While CBP ensures compliance with immigration laws at the border, ICE is mandated to detain illegal immigrants within the country. The number of domestic arrests by the ICE (known as “administrative arrest”), increased by 30% in the 2017 financial year after trump signed a decree giving the Agency more authority to detain illegal immigrants, including those without a criminal record.
They rose again in fiscal 2018, but declined in fiscal year 2019 and remain much lower than during the first term of President Barack Obama.
In the annual report detailing its operations, ICE pointed to several factors explaining the decrease in domestic arrests in fiscal 2019. The growing demand for law enforcement on the border “jeopardize the ability of ICE to carry out coercive measures in internal Affairs”, said the Agency.
There’s also pointed to “the lack of cooperation from the growing number of jurisdictions across the country” and “cities of refuge”, which has a policy limiting cooperation with Federal immigration authorities.
The administration of the trump ICE has been criticized by Democrats, some of whom called for the abolition of the office. In a survey conducted in September 2019, only 19% of Democrats expressed a positive opinion about the Agency, compared to 70% among Republicans and supporters of the Republican party.
ICE was the only Federal Department of 16 in the survey — and accepted by the public, more negative than positive (54% negative opinion against 42% positive).
The deportation of illegal immigrants
Illegal immigrants detained at the border or in the interior of the country, may be subject to deportation, formally known as “removal.”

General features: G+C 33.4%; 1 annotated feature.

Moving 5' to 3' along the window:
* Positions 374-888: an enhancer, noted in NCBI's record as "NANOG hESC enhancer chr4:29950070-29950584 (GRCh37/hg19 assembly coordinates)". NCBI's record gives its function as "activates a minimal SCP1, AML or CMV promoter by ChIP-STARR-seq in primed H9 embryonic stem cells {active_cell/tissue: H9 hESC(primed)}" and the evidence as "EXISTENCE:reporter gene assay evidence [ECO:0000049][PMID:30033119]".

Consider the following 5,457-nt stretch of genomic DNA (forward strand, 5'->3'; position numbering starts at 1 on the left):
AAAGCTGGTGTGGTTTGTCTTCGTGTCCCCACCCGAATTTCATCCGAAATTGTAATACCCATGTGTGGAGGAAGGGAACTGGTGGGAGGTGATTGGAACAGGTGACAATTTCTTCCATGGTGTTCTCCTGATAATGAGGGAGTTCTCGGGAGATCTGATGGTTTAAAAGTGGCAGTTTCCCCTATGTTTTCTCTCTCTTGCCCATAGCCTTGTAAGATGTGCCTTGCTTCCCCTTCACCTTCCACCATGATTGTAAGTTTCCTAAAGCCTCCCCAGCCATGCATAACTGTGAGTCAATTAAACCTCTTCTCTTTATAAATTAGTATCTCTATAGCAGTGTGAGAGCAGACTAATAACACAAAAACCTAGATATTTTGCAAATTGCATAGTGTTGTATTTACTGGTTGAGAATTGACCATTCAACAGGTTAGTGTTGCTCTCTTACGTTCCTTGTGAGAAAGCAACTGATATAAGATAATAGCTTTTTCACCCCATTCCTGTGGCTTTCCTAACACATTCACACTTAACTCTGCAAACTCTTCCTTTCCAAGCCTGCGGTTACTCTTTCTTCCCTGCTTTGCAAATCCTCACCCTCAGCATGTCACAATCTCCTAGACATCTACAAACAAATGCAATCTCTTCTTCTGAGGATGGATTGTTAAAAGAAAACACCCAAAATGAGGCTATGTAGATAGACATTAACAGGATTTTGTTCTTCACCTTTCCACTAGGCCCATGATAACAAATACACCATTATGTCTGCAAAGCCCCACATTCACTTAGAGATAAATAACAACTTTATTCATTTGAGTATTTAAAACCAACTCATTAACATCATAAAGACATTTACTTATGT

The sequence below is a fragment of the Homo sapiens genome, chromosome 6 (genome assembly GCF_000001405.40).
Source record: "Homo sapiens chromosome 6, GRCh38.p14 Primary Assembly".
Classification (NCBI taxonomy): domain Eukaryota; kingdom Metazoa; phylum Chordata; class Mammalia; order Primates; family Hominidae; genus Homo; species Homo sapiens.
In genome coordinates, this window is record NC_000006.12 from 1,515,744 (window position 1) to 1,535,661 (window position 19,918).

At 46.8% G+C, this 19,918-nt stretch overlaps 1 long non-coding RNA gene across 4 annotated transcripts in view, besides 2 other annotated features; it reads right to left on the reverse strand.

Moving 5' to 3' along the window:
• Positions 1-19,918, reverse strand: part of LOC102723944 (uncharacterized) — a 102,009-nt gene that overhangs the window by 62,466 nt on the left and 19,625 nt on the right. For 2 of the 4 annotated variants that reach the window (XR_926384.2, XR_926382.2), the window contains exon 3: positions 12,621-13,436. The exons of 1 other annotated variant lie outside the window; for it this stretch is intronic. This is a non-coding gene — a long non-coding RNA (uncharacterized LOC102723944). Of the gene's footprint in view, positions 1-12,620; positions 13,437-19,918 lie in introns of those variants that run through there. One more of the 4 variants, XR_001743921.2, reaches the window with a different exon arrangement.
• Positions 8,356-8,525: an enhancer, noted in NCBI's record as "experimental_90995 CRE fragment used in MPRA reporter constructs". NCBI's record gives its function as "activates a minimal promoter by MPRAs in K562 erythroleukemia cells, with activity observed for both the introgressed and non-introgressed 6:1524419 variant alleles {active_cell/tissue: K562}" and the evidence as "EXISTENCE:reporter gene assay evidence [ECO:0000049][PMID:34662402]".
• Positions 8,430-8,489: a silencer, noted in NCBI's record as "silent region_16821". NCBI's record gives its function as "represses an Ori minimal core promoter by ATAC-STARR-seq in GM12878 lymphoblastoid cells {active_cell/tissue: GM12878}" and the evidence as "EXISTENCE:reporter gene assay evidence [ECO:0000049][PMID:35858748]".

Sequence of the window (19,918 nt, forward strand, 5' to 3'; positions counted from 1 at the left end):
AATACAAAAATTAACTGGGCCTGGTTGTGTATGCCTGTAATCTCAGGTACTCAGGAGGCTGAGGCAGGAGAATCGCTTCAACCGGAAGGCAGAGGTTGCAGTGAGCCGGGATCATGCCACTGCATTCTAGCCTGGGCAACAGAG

In fiscal 2018, the most recent year for which complete data are available, — CBP and ICE together have spent 337 287 the deportation of illegal immigrants, which is 17% more than in the previous year, according to the Department of homeland security. But the deportation remained below the levels recorded during the most part of the Obama administration, including a three-year period between 2012 and 2014 fiscal years, when there were more than 400,000 a year.
ICE, which is most of the deportations, said in its latest report that its operations in the expulsion faced several challenges, including the growing backlog of cases in immigration courts and “judicial and legislative restrictions” that impede the deportation of minors and family members of illegal immigrants.
Just over half of Americans (54%) said in the survey Pew Research Center conducted in September 2019, the increase in the number of deportations is a very important goal of immigration policy. But these views were sharply divided on the parties: about eight out of ten Republicans (83%) supported this policy, compared with only three out of ten Democrats (31%).
The increase in the number of deportations has taken a lower place in the list of priorities of the public than some other steps, such as increasing the level of security along the U.S. border and Mexico and the creation of conditions for legal stay of immigrants in the United States legally.
Katrine Johns has been a reporter on the news desk since 2013. Before that she wrote about young adolescence and family dynamics for Styles and was the legal affairs correspondent for the Metro desk. Before joining The Gal Post, Katrine Johns worked as a staff writer at the Village Voice and a freelancer for Newsday, The Wall Street Journal, GQ and Mirabella. To get in touch, contact me through my firstname.lastname@example.org 1-800-268-7128